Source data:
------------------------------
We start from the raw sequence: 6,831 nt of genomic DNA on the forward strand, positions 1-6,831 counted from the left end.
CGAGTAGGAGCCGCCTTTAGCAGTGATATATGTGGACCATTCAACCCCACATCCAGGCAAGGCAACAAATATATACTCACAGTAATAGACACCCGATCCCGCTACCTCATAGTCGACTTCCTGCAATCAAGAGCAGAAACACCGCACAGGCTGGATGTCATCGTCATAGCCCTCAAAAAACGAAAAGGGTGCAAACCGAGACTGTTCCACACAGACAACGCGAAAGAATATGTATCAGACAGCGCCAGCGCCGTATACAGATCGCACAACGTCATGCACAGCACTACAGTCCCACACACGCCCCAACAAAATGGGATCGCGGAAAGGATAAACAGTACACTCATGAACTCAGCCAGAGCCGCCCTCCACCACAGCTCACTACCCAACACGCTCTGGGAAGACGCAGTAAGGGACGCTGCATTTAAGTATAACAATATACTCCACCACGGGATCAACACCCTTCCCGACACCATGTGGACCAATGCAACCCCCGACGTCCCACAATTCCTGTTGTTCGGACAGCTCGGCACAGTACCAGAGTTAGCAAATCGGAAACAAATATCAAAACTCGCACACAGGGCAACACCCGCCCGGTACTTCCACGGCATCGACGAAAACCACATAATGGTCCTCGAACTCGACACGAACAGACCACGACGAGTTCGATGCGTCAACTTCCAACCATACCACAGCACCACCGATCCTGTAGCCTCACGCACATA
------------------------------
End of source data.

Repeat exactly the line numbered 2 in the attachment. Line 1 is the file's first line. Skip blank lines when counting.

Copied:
CGAGTAGGAGCCGCCTTTAGCAGTGATATATGTGGACCATTCAACCCCACATCCAGGCAAGGCAACAAATATATACTCACAGTAATAGACACCCGATCCCGCTACCTCATAGTCGACTTCCTGCAATCAAGAGCAGAAACACCGCACAGGCTGGATGTCATCGTCATAGCCCTCAAAAAACGAAAAGGGTGCAAACCGAGACTGTTCCACACAGACAACGCGAAAGAATATGTATCAGACAGCGCCAGCGCCGTATACAGATCGCACAACGTCATGCACAGCACTACAGTCCCACACACGCCCCAACAAAATGGGATCGCGGAAAGGATAAACAGTACACTCATGAACTCAGCCAGAGCCGCCCTCCACCACAGCTCACTACCCAACACGCTCTGGGAAGACGCAGTAAGGGACGCTGCATTTAAGTATAACAATATACTCCACCACGGGATCAACACCCTTCCCGACACCATGTGGACCAATGCAACCCCCGACGTCCCACAATTCCTGTTGTTCGGACAGCTCGGCACAGTACCAGAGTTAGCAAATCGGAAACAAATATCAAAACTCGCACACAGGGCAACACCCGCCCGGTACTTCCACGGCATCGACGAAAACCACATAATGGTCCTCGAACTCGACACGAACAGACCACGACGAGTTCGATGCGTCAACTTCCAACCATACCACAGCACCACCGATCCTGTAGCCTCACGCACATA